When I was twelve (but looked about eighteen),
I entered a beauty contest sponsored by a beach
club in Santa Monica ... And, even though I was
competing against women who were in their late
teens and early twenties, I won.

I was thrilled!

And for that year I was “Miss Del Mar”
and entered the world of modeling.

Pretty soon I had an agent and that led to my first
TV commercial when I was 15 and my first role
on a TV series when I was 16. I played Ricky’s
girlfriend on “Ozzie and Harriet.”

It was pretty heady stuff and I loved it.

AND I was scared all the time.

Scared of what?

Not being good enough. After all I had no formal
training as an actress, only the lead in all the plays
at my high school.

Now, having all the leads might have indicated
to me that I was really talented. But no. To me,
it just meant I was the best of a bunch of kids
who didn’t know what they were doing.

Yet, one role led to another and another and I was
still doing fashion shows and photo shoots as well.

So I put myself through UCLA while I continued

All it meant to me was that I was making more
money than my friends who were babysitting and
it was more glamorous and fun.

But I still figured I’d get married and have 2.1
children, a dog and a picket fence.

It NEVER dawned on me that I could have a big
career as an actress.

It NEVER dawned on my that I could make a
fortune doing something that was really fun.

It NEVER dawned on me that I could get
married and have children and keep working.

Why? Because my internal allegiance was to
remaining as small as my parents. (Dad was
a high school drop-out and sold cars. Mom was a
housewife who’d taken one class in college.
Both were super smart and super depressed and
frustrated but that didn’t spur them to help me
advance my career. Quite the contrary.).

And, the fact is, I thought I’d way surpassed them.
So, at an unconscious level, that was as far as I could go.
I’d hit my internal glass ceiling, although I didn’t know it.

I turned down amazing offers, sabotaged my career at
this turn and that, always telling myself that I was
going to be a wife and mother (and I always believed
my frail alibi).

The full story is way too long for this space, but I assure
you that I’ve suffered plenty of regrets that I didn’t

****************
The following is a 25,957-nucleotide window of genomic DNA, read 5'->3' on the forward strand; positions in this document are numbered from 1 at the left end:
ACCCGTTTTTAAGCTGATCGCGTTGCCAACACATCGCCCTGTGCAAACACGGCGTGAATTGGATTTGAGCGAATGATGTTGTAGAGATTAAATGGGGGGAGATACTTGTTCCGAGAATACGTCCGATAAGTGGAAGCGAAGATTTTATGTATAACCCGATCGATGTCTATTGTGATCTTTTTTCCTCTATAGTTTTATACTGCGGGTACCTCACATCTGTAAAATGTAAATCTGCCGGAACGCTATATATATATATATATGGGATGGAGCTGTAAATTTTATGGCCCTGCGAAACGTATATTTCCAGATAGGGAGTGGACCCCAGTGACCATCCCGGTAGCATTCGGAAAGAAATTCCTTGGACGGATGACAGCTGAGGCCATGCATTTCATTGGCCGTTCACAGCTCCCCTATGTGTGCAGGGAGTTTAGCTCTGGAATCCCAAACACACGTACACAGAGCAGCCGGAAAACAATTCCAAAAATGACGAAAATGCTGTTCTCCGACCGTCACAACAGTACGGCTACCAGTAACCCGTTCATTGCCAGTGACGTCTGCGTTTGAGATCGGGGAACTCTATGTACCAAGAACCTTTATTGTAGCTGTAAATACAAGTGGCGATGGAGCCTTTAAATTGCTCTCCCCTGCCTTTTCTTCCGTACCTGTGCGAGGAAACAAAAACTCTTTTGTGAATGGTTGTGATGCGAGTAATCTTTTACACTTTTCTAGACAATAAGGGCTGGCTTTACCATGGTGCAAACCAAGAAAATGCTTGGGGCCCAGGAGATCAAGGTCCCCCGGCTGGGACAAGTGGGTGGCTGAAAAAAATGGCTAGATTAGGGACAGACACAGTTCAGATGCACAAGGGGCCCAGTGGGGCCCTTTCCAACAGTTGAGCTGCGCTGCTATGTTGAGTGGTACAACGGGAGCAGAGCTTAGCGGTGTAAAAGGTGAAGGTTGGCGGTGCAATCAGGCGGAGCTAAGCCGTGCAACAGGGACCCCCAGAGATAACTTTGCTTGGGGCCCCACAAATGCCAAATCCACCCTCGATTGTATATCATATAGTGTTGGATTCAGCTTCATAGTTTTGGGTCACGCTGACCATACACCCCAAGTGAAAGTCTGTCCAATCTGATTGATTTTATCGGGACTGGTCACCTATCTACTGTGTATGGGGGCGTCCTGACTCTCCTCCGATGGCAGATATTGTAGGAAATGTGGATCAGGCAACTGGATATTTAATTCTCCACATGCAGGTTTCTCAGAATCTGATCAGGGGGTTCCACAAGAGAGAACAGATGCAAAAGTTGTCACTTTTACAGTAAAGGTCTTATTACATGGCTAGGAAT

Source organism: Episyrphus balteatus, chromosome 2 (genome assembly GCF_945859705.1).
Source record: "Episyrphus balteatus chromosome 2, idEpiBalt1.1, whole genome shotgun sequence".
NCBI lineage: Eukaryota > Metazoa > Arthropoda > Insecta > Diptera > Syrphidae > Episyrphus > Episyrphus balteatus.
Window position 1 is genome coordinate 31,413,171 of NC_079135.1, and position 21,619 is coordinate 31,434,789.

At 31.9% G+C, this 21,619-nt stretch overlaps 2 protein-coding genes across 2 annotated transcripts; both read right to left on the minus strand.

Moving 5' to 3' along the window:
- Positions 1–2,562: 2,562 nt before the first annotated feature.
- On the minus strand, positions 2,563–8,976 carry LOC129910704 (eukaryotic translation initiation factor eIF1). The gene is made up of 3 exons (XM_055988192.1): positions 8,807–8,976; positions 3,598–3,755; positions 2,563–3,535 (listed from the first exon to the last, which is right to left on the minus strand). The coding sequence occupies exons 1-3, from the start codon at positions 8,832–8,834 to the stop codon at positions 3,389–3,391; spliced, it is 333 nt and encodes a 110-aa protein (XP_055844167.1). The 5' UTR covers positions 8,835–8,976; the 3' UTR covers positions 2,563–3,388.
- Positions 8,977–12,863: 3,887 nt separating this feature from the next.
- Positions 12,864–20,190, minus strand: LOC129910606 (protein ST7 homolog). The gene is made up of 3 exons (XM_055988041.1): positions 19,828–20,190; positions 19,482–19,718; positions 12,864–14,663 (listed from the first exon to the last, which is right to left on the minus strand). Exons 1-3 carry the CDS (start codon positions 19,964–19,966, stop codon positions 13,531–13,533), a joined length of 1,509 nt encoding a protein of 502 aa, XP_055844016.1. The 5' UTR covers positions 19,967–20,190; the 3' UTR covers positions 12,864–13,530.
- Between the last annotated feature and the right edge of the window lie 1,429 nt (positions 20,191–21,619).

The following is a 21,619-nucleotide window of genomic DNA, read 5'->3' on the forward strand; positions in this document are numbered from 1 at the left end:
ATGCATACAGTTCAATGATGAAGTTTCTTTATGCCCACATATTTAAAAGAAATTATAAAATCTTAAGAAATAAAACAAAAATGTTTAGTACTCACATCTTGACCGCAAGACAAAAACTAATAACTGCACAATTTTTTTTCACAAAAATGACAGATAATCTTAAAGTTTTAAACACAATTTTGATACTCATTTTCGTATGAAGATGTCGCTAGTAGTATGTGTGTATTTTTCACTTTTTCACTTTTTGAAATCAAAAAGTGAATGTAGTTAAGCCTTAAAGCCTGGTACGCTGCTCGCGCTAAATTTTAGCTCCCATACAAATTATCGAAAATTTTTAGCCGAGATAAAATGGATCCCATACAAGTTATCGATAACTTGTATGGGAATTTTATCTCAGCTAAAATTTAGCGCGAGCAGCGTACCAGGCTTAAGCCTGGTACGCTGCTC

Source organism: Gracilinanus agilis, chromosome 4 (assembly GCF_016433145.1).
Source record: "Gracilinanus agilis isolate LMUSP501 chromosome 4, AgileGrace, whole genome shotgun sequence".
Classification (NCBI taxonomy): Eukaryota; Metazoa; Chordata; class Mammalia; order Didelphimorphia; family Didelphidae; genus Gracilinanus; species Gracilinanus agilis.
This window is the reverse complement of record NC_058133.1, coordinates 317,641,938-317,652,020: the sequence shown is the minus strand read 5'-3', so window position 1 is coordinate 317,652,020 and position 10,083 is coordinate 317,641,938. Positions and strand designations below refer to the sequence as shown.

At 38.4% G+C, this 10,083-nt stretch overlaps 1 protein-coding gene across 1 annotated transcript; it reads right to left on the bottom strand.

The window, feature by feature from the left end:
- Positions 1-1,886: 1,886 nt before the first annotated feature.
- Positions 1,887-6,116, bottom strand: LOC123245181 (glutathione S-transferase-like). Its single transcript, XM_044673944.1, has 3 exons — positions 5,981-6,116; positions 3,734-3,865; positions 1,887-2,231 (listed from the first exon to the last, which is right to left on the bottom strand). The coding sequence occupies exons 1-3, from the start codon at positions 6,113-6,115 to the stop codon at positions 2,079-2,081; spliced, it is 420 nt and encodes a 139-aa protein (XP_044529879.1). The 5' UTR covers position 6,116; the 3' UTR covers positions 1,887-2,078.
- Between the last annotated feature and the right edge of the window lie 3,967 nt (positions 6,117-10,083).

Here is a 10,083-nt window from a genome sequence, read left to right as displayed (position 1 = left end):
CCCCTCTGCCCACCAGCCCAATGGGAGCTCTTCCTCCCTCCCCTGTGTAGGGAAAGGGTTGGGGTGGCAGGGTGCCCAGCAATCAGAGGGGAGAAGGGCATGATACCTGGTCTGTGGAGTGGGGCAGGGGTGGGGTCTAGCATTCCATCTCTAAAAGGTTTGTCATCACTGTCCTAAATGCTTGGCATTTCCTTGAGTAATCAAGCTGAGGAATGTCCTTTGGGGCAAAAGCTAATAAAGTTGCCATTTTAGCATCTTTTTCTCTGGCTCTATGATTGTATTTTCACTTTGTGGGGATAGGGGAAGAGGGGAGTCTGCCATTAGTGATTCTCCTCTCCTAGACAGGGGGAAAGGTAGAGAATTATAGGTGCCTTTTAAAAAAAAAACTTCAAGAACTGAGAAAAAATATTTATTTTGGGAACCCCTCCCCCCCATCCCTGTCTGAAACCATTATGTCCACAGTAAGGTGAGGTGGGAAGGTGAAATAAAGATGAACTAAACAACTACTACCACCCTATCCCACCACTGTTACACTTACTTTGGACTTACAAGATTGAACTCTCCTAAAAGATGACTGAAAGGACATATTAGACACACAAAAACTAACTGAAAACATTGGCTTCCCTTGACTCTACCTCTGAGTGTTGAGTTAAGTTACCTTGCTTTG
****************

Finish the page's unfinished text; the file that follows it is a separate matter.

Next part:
know how to seize the day and ride that opportunity
for all it was worth.

(And Jim has a similar story that you’ll learn about
in due time.)

Now, as I said earlier, a subscriber sent me an email.
And it had the following link


Take a look if you want ...and that’s just part of
my resume. It also includes “Star Trek” and
“The Bill Dana Show” and numerous others.

It came so easy.

But it was even easier to allow my fear, especially the
massive fear that was unconscious, to run the show.

That’s why Jim and I are now so passionate about helping
you understand what holds you back, how to break
free, AND how to ride that life of yours into the
dreams you hold dear so you CAN actually live them,
and emjoy them!

Judith Sherven and Jim Sniechowski, producers
of the "Bridging Heart and Marketing" Internet
marketing conferences for the soft sell community
invite you to grow your business by getting their
bonus audio "How To Build Your Soft Sell Marketing
Platform." Just go to: http://www.bridgingheartandmarketing.com/platformbonus

Author's Bio: 

Husband-and-wife psychology team and Internet marketers Judith Sherven, Ph.D. and Jim Sniechowski, Ph.D. pioneered a heart-based approach to Soft Sell Marketing. They’ve taken
that approach into producing “Bridging Heart and Marketing” - their unique, first-time-ever Internet marketing conference dedicated to the specific needs of the Soft Sell marketing community - for whom the typical hard sell "hype" doesn't fit.

By Soft Sell they’re referring to all the personal growth, healing and life-enhancement providers who market services and products. Unlike typical hard sell tactics, Soft Sell Marketing reinforces a caring and trustworthy relationship between marketers and the prospects and customers they want to attract.